Want to become a better writer? Ask for help
When I started at Bleacher Report about a year ago, I had no experience with writing articles, reporting news, recapping games or any of that. I wasn’t even enrolled in school at the time, but I knew sportswriting is what I wanted to do.
I felt I could do it, but I knew I’d need some help, which is where the Advanced Program in Sports Media came in.
Coming into an industry as competitive as this, it was obviously a hindrance not having any experience, so I figured I would take advantage of everything B/R offered to me.
I learned very quickly that, while it is a competitive field, editors at B/R want to help you succeed. When I started, I was constantly in my editors’ inboxes (hell, I still am), asking about one thing, looking for clarity on another. And every time they were cheerful and happy to help.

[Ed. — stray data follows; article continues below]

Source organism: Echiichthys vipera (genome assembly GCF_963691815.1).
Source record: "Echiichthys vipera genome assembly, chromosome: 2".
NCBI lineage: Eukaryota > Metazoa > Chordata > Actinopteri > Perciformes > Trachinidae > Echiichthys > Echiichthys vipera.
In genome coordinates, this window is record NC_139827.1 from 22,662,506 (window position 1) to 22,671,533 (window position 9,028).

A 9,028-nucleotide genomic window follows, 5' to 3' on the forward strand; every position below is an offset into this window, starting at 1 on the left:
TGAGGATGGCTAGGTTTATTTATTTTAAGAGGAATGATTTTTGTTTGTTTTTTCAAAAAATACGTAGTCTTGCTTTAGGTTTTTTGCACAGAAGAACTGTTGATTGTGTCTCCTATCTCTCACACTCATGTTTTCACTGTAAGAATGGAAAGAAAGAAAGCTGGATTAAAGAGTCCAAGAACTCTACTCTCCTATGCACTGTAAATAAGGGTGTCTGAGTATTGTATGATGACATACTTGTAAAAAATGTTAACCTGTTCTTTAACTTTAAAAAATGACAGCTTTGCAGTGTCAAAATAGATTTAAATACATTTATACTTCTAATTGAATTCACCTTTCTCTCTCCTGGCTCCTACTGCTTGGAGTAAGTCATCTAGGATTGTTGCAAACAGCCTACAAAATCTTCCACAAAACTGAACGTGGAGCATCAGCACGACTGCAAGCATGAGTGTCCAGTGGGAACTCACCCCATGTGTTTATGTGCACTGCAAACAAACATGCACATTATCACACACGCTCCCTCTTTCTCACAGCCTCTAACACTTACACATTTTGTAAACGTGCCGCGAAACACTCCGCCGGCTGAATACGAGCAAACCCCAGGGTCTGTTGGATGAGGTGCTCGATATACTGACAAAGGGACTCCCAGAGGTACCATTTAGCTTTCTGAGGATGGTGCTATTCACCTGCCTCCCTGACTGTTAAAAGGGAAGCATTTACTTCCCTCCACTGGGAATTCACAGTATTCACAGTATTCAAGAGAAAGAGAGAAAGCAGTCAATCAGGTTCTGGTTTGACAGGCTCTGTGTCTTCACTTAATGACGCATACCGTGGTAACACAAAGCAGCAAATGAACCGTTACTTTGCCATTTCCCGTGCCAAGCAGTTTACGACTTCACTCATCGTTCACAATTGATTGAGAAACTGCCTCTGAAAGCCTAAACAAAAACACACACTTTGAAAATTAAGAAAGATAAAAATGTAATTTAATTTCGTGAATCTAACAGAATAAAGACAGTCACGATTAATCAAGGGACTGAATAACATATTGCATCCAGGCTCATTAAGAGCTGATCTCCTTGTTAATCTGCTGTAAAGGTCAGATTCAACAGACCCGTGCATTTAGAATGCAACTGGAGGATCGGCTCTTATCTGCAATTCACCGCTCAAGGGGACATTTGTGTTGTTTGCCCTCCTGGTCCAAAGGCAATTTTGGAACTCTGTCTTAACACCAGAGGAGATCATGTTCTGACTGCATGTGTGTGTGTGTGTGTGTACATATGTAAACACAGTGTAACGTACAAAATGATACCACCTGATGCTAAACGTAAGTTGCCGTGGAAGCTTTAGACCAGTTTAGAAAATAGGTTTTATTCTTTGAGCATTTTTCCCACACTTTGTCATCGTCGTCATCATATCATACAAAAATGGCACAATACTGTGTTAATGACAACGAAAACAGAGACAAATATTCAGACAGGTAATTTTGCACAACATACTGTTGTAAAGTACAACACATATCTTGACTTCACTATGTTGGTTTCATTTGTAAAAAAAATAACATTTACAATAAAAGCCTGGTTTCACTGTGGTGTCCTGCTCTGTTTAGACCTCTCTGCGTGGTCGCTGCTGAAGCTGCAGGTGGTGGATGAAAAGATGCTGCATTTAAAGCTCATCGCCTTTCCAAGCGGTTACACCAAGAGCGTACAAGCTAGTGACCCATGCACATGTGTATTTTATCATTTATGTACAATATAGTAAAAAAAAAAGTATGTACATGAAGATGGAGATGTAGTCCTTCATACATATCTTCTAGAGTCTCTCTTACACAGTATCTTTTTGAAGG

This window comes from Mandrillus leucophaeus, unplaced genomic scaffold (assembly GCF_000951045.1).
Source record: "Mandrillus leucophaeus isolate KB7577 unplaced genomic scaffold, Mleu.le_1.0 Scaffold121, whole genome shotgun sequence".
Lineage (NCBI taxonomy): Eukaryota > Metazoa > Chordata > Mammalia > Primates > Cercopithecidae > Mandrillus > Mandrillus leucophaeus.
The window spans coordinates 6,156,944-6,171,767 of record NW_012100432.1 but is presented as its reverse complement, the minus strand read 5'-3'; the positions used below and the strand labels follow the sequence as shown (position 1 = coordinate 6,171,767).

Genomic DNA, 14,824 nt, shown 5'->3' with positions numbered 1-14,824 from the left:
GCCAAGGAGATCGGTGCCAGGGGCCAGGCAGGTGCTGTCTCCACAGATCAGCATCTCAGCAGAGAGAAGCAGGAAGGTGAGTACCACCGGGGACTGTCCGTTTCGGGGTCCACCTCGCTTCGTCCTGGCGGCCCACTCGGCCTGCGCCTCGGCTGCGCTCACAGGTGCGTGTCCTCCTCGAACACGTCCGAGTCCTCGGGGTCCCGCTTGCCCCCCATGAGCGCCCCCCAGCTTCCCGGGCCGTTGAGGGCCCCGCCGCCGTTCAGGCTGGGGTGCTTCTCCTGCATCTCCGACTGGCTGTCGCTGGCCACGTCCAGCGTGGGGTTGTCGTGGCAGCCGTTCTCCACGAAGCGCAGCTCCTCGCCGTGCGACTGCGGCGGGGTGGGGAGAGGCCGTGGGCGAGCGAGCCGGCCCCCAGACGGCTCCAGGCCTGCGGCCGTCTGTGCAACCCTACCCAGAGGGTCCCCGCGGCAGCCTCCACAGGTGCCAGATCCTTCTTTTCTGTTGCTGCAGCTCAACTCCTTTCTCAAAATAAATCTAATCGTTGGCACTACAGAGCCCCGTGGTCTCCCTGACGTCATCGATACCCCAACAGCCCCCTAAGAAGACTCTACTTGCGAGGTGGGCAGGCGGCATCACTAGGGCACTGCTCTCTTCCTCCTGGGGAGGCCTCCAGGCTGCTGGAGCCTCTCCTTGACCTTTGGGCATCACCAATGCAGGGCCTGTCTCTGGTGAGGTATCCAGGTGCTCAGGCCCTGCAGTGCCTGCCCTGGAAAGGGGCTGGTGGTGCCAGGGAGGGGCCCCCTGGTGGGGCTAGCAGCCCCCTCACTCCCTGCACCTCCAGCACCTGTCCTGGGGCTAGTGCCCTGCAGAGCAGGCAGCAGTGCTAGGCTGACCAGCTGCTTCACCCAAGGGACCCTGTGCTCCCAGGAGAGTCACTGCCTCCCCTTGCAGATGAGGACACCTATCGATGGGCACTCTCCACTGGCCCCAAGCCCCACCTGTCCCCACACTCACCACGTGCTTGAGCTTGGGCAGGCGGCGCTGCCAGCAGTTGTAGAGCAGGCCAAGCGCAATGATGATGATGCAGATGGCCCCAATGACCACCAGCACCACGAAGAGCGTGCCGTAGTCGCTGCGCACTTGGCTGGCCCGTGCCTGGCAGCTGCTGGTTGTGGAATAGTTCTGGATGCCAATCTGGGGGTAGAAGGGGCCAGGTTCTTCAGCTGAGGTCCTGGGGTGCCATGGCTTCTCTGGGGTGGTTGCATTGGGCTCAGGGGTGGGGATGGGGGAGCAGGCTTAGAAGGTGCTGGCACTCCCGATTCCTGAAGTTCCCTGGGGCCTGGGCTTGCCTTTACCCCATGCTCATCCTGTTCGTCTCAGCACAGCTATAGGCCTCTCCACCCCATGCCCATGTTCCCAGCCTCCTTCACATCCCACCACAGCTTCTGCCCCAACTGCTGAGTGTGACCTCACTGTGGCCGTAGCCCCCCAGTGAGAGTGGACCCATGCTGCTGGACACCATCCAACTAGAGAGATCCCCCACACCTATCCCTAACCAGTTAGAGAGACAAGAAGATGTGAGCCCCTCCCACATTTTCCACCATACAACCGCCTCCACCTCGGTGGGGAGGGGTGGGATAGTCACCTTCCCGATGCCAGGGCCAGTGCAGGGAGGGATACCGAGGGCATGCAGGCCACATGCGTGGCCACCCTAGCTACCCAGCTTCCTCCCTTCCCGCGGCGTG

During my early days, I was having a hard time establishing my voice as a writer. It was hard to take an authoritative voice with things because I was so new to writing with such a large audience. I didn’t want to sound stupid or like I was just pretending to know what I was talking about.
I had no reputation on the site, and I thought that if I tried to write with too much authority, I’d just come off looking dumb or like a know-it-all.
When I finally brought up the issue with one of my editors, he essentially told me: Now that I’m writing on a platform such as B/R, I am an authority. Things clicked. My voice started improving right away, and it’s only gotten better with time and practice.
I know many people are bashful about asking for help, and I was one of them until I started at Bleacher Report. I attribute the majority of my growth as a writer to my editors at B/R.
They’ve made asking for help easy, which is great because I’ve certainly needed it.
All the editors and even a good number of the writers I’ve run into on B/R are eager to help however they can; you just have to speak up. Remember: Closed mouths don’t get fed.
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One Thing You Need to Know is a series in which we ask members of the Bleacher Report Advanced Program in Sports Media to write about just that: One thing they’ve learned that they would pass along to other aspiring writers.